Hermansky-Pudlak syndrome (HPS) is a human autosomal recessive disorder that is characterized by oculocutaneous albinism and a deficiency of the platelet storage pool resulting from defective biogenesis of lysosome-related organelles (LROs). To date, 10 HPS genes have been identified, three of which belong to the octamer complex BLOC-1 (biogenesis of lysosome-related organelles complex 1). One subunit of the BLOC-1 complex, BLOS1, also participates in the BLOC-1-related complex (BORC). Due to lethality at the early embryo stage in BLOS1 knockout mice, the function of BLOS1 in the above two complexes and whether it has a novel function are unclear. Here, we generated three zebrafish mutant lines with a BLOC-1 deficiency, in which melanin and silver pigment formation was attenuated as a result of mutation of bloc1s1, bloc1s2, and dtnbp1a, suggesting that they function in the same complex. In addition, mutations of bloc1s1 and bloc1s2 caused an accumulation of clusters of lysosomal vesicles at the posterior part of the tectum, representing a BORC-specific function in zebrafish. Moreover, bloc1s1 is highly expressed in the swimbladder during postembryonic stages and is required for positively regulating the expression of the genes, which is known to govern surfactant production and lung development in mammals. Our study identified BLOS1 as a crucial regulator of the surfactant system. Thus, the zebrafish swimbladder might be an easy system to screen and study genetic modifiers that control surfactant production and homeostasis.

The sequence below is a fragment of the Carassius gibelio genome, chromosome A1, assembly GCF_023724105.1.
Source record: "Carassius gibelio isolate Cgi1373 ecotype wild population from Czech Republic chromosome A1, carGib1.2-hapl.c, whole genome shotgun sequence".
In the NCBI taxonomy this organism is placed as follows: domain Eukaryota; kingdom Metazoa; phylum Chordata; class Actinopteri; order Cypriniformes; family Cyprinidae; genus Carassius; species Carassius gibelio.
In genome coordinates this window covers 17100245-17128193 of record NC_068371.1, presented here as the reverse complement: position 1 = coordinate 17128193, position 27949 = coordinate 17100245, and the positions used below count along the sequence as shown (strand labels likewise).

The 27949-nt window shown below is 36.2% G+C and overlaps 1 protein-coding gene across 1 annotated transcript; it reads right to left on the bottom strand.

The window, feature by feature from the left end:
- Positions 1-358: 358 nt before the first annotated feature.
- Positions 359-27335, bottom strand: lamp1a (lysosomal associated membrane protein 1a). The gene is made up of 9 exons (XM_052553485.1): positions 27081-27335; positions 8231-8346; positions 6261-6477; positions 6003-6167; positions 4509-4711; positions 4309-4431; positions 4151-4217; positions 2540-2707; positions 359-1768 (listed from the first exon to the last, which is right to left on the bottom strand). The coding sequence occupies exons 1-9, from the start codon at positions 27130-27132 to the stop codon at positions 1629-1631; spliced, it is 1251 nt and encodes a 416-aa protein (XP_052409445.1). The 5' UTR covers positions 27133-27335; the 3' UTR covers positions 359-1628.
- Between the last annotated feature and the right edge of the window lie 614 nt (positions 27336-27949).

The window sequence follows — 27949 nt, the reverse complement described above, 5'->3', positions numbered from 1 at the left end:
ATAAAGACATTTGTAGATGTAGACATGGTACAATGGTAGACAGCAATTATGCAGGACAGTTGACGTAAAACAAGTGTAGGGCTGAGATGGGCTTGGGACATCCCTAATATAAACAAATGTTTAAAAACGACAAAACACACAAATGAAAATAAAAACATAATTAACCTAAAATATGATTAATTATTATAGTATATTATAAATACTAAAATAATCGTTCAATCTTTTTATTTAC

Keywords: Hermansky-Pudlak syndrome; lysosome-related organelles; surfactant system; swimbladder.
Copyright © 2018 by the Genetics Society of America.